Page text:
But after Mr Gaikwad went nuclear on an Air India manager with a torrent of abuse and a self-confessed slipper attack, the government is moving to introduce a No-Fly list of unruly passengers who will be barred from boarding flights. Mr Gaikwad has inspired this in two ways: airlines retaliated by refusing to fly him at all, objected to by his party and others as over-reach and the Civil Aviation Ministry decided that to avoid a blanket ban in the future, a roster of problematic passengers will be collated; secondly, Mr Gaikwad claimed that other passengers with the same name as his ran into trouble with airlines mistakenly cancelling their tickets instead of his.
So the government now wants a fool-proof identification process and believe that airline staff will find it easier to check a passport or Aadhaar card to distinguish between troublemakers and genuine passengers even if they have the same name.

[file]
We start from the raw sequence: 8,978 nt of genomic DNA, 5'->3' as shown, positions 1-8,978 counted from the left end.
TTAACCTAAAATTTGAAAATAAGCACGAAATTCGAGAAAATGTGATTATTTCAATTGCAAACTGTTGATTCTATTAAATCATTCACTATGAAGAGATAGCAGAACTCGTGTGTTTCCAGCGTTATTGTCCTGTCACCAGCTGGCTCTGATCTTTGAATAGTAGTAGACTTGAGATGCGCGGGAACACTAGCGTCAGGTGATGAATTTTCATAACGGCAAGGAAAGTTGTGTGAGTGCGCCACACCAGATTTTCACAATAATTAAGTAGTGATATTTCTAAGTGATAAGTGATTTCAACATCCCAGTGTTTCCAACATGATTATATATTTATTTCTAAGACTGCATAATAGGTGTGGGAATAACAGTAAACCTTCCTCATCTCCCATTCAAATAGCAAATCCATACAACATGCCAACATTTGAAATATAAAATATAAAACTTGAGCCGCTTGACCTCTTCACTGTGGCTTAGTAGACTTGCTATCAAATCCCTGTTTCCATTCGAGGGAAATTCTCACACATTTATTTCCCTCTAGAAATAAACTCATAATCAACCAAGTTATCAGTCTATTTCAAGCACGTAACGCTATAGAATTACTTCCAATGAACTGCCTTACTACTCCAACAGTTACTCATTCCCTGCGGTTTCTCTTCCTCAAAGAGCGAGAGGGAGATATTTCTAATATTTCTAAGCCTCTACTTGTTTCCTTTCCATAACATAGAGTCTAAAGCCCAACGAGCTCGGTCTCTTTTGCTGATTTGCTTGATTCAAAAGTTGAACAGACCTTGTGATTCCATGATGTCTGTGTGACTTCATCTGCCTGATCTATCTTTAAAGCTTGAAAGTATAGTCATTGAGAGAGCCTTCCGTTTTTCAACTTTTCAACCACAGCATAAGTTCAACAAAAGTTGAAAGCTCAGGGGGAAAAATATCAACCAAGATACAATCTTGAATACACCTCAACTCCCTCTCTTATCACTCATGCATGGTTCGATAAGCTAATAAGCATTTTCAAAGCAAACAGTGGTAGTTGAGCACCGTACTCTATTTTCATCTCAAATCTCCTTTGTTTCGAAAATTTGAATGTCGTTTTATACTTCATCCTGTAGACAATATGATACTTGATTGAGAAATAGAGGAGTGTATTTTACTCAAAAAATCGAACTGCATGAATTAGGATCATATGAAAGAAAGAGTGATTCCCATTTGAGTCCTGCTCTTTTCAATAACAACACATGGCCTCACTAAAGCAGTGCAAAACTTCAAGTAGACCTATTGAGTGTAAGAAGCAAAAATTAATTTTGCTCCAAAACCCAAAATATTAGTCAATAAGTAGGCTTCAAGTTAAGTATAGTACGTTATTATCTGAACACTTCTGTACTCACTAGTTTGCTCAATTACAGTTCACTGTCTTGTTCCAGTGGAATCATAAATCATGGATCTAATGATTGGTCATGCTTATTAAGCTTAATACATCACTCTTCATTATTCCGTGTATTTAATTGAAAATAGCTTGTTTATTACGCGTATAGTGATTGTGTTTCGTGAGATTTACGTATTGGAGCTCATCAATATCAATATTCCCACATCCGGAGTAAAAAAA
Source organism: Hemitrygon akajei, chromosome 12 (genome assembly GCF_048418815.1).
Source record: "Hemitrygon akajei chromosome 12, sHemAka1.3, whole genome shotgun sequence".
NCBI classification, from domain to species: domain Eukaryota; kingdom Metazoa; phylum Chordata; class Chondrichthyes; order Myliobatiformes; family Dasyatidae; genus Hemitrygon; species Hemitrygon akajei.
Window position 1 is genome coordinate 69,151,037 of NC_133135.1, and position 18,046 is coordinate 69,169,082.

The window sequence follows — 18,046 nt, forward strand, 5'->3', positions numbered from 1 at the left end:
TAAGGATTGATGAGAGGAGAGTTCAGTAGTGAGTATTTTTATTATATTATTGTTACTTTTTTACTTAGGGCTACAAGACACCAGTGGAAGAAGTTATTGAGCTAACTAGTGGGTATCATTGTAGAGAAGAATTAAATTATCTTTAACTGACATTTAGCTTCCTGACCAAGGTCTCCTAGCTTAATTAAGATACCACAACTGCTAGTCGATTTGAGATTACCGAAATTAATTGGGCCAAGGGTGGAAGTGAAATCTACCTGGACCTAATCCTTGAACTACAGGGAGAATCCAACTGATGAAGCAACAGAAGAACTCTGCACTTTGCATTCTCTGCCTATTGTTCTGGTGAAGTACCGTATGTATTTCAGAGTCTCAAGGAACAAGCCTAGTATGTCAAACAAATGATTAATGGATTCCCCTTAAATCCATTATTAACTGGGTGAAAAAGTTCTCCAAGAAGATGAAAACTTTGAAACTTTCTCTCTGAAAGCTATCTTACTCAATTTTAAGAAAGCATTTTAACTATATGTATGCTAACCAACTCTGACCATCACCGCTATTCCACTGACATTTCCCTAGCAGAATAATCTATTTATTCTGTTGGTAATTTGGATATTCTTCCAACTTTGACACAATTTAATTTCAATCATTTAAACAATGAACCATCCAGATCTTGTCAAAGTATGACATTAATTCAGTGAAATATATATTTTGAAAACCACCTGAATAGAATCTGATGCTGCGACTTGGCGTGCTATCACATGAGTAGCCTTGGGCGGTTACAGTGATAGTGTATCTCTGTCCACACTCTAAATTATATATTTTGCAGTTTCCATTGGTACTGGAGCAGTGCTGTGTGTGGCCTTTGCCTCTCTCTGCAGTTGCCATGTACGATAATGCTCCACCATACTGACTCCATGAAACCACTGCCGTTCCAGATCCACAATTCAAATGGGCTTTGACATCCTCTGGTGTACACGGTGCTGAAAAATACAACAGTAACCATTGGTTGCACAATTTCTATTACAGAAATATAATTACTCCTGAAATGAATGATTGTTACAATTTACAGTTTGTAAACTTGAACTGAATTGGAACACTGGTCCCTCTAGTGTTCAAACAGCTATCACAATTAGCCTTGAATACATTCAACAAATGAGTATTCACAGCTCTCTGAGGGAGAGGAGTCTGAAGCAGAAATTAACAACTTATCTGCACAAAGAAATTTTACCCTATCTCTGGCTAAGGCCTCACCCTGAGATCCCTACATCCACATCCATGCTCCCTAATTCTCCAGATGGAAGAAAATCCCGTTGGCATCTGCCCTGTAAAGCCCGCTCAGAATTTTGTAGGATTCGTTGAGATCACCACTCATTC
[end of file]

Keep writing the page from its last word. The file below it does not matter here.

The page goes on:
The ministry will put these proposals on its websites for all the stakeholders including airlines and passengers to comment before taking a final call.
On Friday, Air India ended its ban on Mr Gaikwad upon the orders of the government which said it accepts a letter of "regrets" by the politician, who has markedly refused to apologise to either Air India or the 60-year-old man he assaulted.
Aadhaar is the 12-digit unique ID assigned to each Indian linked to biometrics including fingerprints and iris, or retina scans.